Have We Missed What Spiritual Maturity Actually Looks Like?

 Photo by  GotCredit

Photo by GotCredit

Over the past few months, I’ve become increasingly frustrated with Christians and the church. But I can’t complain too much because as I’ve become more frustrated with Christians, I’ve become frustrated at myself. The frustration that I face is because of an epidemic facing the church in the United States, an epidemic that I often help fuel. 

What Are We Doing?

When I meet with people about the church in general and Vintage Church in particular, I often hear one specific request. Often times, I meet people who are new to the city of New Orleans who are looking for a new church to connect with. Very seldom do I hear people who are interested in finding a church where they can have authentic community and or a place to selflessly serve. Instead, what I often hear is a focus on the worship gathering. In particular, they want to be a part of a church where they enjoy the music and preaching. Here me on this: I’m not suggesting that those two elements are not important. In fact, they are essential elements to the Christian church. However, music and preaching are not everything. 

How does this connect with my frustration you ask? My frustration is not that we as Christians want sound, biblical preaching and heart-felt music. My frustration is that we equate sitting under awesome music and preaching as the number one way in which we grow spiritually. The reason we think sitting under biblical preaching and music is growing in maturity is because we think spiritual maturity equals acquisition of knowledge. If we simply learn more about the Bible and who God is then we will become spiritually mature. 

As I shared at the beginning, I’m partially frustrated at myself for this. As the Equipping Pastor for Vintage Church, it is my sole responsibility to focus on the equipping of Vintage Church. I feel that sadly sometimes I have equated that equipping with head knowledge more than anything else. 

Why Spiritual Maturity Is More than Head Knowledge

Without doubt, I believe what we know about God, Jesus, what it means to be a Christian, and other elements are important to our developing maturity in Jesus. However, I do not believe that this knowledge is the be-all and end-all of the Christian life. If spiritual maturity is not head knowledge then what is it?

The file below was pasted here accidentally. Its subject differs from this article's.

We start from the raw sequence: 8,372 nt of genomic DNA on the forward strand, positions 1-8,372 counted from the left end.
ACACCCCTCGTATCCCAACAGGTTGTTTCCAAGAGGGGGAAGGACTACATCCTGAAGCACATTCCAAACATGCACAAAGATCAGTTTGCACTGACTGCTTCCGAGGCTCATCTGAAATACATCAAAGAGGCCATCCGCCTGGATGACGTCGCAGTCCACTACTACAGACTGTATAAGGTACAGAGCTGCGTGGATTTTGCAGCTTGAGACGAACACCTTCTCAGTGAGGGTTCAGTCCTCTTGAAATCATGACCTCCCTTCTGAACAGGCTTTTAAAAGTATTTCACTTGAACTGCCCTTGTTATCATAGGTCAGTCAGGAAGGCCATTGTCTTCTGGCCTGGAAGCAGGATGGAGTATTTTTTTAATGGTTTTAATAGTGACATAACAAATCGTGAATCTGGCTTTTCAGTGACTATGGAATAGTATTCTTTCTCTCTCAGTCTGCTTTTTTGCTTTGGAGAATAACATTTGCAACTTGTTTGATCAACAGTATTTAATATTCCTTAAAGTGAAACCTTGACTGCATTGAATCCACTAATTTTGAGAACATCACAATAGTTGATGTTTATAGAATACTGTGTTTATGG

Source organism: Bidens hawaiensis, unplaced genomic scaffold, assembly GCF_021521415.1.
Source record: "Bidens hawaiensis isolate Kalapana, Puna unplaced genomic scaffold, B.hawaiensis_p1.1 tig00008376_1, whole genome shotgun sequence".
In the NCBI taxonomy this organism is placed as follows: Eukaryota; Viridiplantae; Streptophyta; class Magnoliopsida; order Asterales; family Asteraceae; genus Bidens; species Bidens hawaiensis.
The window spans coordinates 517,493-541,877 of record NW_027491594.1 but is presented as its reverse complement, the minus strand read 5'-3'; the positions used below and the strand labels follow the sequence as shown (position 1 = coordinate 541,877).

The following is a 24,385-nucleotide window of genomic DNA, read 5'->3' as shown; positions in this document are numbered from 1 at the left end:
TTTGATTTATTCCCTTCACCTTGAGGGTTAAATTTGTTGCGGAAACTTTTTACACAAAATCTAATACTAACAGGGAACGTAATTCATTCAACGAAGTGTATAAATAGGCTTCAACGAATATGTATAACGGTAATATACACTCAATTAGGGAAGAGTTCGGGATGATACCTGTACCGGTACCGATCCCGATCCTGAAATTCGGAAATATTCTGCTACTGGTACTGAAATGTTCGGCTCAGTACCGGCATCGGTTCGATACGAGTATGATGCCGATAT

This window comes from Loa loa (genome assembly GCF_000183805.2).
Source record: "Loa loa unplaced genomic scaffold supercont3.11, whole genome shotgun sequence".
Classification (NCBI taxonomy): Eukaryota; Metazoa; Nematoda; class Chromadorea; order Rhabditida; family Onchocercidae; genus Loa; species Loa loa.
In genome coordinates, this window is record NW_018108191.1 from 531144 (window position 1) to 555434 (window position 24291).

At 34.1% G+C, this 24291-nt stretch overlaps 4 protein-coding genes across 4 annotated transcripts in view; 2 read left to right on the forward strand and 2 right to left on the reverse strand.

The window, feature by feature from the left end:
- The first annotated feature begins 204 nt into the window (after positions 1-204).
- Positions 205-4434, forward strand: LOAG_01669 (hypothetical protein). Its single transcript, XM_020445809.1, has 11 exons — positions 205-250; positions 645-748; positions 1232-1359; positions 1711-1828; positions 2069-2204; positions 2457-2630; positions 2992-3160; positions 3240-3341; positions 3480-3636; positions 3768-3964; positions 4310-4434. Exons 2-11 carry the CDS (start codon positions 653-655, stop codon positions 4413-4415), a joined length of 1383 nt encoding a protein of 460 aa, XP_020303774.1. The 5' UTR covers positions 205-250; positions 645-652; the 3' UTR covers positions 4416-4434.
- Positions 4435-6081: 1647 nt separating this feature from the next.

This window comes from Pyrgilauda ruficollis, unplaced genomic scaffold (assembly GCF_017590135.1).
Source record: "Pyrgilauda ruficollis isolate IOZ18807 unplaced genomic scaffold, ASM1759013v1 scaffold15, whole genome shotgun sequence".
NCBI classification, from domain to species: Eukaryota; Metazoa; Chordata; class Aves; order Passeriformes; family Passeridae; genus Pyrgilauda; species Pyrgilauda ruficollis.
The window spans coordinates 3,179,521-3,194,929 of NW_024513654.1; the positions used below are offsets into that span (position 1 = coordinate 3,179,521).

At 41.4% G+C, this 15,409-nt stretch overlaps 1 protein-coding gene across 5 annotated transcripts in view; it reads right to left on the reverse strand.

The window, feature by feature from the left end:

The Bible provides countless pictures of what spiritual maturity looks like. In the Sermon on the Mount, Jesus shares that spiritual maturity is to “be perfect, as your heavenly Father is perfect” (Matthew 5:48). James, the brother of Jesus says something similar. He commands the church to “be perfect and complete, lacking in nothing” (James 1:4). If you’re like me, right now you’re asking yourself, “How in the world can I, a sinner, be perfect?” The answer comes from the words of the apostle Paul. Throughout Paul’s letters, he commands his church to do one thing: imitate me as I imitate Christ (1 Corinthians 4:16, 11:1; Philippians 3:17). Why would Paul desire for the church to imitate him? That sounds awfully prideful. Paul was concerned about one primary thing: he wanted the church to become like Christ, and the closest living example for the church to see how Christ lived was Paul. Don’t miss how Paul’s desire for the church to be like Jesus is connected with Jesus’s and James’s desire for Christians to be perfect. You and I can only pursue perfection when we pursue Jesus. And this perfection is not a “I never sin or mess up perfection.” This perfection is becoming more mature, becoming more like Jesus. 

Paul’s desire was not to fill the church with a ton of knowledge (although he certainly did that). Paul desired that Christians would look more and more like Jesus each day. If we want to imitate Jesus, we must ask who he was and what he did. While he was a phenomenal teacher, Jesus was known for two things: he tangibly loved God and loved others. He did not just speak about loving God and loving others. What he believed was displayed in how he lived his life. My greatest concern for Vintage Church and the church in America is not how much or how little we know about God, but rather about how obedient we are to God. What I want to put before you is this: spiritual maturity should not be defined by what we know about God but by how obedient we are to God. 

Other next couple of weeks, we are going to unpack more what spiritual maturity looks like in the Christian life. Check back next week for more!